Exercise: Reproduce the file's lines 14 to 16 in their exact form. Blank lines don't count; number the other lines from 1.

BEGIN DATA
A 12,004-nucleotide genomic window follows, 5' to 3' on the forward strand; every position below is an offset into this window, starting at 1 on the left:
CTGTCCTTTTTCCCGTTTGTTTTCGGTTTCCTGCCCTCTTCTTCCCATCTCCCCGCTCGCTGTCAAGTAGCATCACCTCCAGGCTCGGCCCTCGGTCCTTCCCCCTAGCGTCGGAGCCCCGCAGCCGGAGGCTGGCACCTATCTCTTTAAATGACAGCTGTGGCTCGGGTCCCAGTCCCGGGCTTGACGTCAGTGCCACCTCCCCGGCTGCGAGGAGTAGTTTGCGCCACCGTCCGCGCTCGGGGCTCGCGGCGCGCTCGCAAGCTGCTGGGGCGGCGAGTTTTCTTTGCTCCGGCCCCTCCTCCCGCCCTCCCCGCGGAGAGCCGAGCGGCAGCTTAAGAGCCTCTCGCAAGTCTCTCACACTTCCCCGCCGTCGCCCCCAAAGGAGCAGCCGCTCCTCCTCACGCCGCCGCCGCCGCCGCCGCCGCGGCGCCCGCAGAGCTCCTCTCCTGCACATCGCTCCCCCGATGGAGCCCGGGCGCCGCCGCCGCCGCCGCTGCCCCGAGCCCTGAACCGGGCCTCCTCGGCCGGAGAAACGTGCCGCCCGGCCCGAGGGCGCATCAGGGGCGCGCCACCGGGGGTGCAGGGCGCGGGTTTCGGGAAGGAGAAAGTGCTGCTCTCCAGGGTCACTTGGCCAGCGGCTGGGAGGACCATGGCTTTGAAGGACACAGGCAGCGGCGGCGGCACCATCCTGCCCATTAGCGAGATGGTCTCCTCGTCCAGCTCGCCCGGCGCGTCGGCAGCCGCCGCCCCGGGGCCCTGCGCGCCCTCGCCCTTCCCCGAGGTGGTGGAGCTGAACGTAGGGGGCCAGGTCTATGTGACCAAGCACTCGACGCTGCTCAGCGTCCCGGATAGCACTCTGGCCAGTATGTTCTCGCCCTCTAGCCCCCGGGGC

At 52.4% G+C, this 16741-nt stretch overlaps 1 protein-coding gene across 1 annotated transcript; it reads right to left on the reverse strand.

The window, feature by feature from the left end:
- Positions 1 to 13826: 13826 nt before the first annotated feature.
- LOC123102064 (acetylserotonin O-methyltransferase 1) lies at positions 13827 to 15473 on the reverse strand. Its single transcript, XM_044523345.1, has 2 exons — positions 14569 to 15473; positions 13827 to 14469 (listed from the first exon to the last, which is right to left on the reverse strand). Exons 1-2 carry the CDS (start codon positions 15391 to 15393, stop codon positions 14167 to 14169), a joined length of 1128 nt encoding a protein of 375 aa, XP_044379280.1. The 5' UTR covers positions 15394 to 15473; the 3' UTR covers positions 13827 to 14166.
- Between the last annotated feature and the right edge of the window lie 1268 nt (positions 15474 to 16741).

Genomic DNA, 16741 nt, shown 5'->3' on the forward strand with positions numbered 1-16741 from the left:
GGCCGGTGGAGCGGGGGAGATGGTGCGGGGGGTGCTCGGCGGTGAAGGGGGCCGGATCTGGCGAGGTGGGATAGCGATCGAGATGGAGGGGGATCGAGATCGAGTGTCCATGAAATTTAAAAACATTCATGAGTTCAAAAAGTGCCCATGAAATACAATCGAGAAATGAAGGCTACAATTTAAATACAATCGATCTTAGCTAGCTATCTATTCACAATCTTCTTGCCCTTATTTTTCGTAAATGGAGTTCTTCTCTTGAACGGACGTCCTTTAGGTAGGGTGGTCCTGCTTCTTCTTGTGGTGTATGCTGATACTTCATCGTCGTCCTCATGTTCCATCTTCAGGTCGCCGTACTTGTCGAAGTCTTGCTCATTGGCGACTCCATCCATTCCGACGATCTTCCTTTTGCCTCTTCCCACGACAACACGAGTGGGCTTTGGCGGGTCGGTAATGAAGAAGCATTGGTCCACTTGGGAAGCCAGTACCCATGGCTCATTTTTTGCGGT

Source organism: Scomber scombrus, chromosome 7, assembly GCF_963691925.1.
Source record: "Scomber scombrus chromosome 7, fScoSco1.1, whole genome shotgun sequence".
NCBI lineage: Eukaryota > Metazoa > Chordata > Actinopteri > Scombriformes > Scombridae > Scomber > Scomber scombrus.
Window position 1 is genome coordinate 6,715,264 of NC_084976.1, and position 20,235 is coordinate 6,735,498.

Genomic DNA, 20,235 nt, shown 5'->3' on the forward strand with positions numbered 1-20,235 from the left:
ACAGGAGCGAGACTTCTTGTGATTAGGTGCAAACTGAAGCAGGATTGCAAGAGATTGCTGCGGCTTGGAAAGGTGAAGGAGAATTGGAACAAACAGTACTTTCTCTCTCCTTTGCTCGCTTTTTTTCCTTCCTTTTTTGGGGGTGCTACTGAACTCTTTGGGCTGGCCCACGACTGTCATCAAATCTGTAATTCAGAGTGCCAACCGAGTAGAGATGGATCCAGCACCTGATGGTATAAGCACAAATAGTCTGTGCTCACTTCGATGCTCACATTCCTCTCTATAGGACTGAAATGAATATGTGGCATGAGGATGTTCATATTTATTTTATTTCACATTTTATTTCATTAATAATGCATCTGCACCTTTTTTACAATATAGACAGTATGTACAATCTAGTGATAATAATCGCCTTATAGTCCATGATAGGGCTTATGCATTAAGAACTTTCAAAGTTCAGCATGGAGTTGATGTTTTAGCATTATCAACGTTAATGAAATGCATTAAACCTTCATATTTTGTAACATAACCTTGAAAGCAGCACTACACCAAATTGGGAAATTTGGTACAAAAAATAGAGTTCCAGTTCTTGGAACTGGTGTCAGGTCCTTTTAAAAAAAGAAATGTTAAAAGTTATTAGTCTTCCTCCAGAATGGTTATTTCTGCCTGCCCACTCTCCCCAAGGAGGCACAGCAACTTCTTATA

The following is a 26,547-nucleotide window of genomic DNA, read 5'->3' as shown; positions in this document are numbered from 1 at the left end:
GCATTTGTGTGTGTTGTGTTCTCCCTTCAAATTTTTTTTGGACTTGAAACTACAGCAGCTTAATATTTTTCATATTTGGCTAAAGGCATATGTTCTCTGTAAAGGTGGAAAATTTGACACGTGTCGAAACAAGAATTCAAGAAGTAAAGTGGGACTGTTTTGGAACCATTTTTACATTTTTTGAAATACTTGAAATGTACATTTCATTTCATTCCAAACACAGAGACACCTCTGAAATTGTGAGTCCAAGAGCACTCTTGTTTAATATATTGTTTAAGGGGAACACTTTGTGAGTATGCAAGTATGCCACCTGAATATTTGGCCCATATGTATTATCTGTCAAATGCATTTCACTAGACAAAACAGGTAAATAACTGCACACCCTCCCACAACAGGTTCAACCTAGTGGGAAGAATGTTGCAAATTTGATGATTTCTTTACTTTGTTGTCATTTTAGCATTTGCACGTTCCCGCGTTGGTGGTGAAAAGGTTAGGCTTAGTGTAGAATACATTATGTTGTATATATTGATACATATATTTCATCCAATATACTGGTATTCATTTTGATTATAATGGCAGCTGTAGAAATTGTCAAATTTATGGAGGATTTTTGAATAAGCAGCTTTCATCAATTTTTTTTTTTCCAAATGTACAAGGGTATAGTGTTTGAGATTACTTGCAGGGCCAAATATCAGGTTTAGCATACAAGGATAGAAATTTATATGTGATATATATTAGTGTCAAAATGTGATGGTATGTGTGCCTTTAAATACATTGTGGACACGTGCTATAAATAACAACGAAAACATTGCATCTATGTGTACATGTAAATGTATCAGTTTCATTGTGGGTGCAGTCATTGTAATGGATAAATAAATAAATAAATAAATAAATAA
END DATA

Genomic DNA, 20,235 nt, shown 5'->3' on the forward strand with positions numbered 1-20,235 from the left:
ACAGGAGCGAGACTTCTTGTGATTAGGTGCAAACTGAAGCAGGATTGCAAGAGATTGCTGCGGCTTGGAAAGGTGAAGGAGAATTGGAACAAACAGTACTTTCTCTCTCCTTTGCTCGCTTTTTTTCCTTCCTTTTTTGGGGGTGCTACTGAACTCTTTGGGCTGGCCCACGACTGTCATCAAATCTGTAATTCAGAGTGCCAACCGAGTAGAGATGGATCCAGCACCTGATGGTATAAGCACAAATAGTCTGTGCTCACTTCGATGCTCACATTCCTCTCTATAGGACTGAAATGAATATGTGGCATGAGGATGTTCATATTTATTTTATTTCACATTTTATTTCATTAATAATGCATCTGCACCTTTTTTACAATATAGACAGTATGTACAATCTAGTGATAATAATCGCCTTATAGTCCATGATAGGGCTTATGCATTAAGAACTTTCAAAGTTCAGCATGGAGTTGATGTTTTAGCATTATCAACGTTAATGAAATGCATTAAACCTTCATATTTTGTAACATAACCTTGAAAGCAGCACTACACCAAATTGGGAAATTTGGTACAAAAAATAGAGTTCCAGTTCTTGGAACTGGTGTCAGGTCCTTTTAAAAAAAGAAATGTTAAAAGTTATTAGTCTTCCTCCAGAATGGTTATTTCTGCCTGCCCACTCTCCCCAAGGAGGCACAGCAACTTCTTATA

The following is a 26,547-nucleotide window of genomic DNA, read 5'->3' as shown; positions in this document are numbered from 1 at the left end: